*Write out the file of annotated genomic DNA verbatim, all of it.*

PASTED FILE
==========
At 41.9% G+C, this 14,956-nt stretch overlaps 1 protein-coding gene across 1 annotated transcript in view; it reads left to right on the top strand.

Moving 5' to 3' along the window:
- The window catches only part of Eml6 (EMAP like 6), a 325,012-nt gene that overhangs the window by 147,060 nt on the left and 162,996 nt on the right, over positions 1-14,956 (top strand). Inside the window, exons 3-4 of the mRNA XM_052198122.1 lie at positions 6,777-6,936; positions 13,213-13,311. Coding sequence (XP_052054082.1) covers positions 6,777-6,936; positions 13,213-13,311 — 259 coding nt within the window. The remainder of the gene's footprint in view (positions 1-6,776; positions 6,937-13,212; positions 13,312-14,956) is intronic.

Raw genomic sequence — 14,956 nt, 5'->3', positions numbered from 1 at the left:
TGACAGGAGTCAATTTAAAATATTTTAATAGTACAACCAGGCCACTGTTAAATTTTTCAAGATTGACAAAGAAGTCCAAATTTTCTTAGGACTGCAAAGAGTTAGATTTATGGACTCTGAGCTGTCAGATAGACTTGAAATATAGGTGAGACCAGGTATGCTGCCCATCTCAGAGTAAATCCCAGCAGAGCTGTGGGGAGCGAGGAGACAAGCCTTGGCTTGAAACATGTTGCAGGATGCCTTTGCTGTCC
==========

At 41.9% G+C, this 14,956-nt stretch overlaps 1 protein-coding gene across 1 annotated transcript in view; it reads left to right on the top strand.

Moving 5' to 3' along the window:
- The window catches only part of Eml6 (EMAP like 6), a 325,012-nt gene that overhangs the window by 147,060 nt on the left and 162,996 nt on the right, over positions 1-14,956 (top strand). Inside the window, exons 3-4 of the mRNA XM_052198122.1 lie at positions 6,777-6,936; positions 13,213-13,311. Coding sequence (XP_052054082.1) covers positions 6,777-6,936; positions 13,213-13,311 — 259 coding nt within the window. The remainder of the gene's footprint in view (positions 1-6,776; positions 6,937-13,212; positions 13,312-14,956) is intronic.

Raw genomic sequence — 14,956 nt, 5'->3', positions numbered from 1 at the left:
TGACAGGAGTCAATTTAAAATATTTTAATAGTACAACCAGGCCACTGTTAAATTTTTCAAGATTGACAAAGAAGTCCAAATTTTCTTAGGACTGCAAAGAGTTAGATTTATGGACTCTGAGCTGTCAGATAGACTTGAAATATAGGTGAGACCAGGTATGCTGCCCATCTCAGAGTAAATCCCAGCAGAGCTGTGGGGAGCGAGGAGACAAGCCTTGGCTTGAAACATGTTGCAGGATGCCTTTGCTGTCC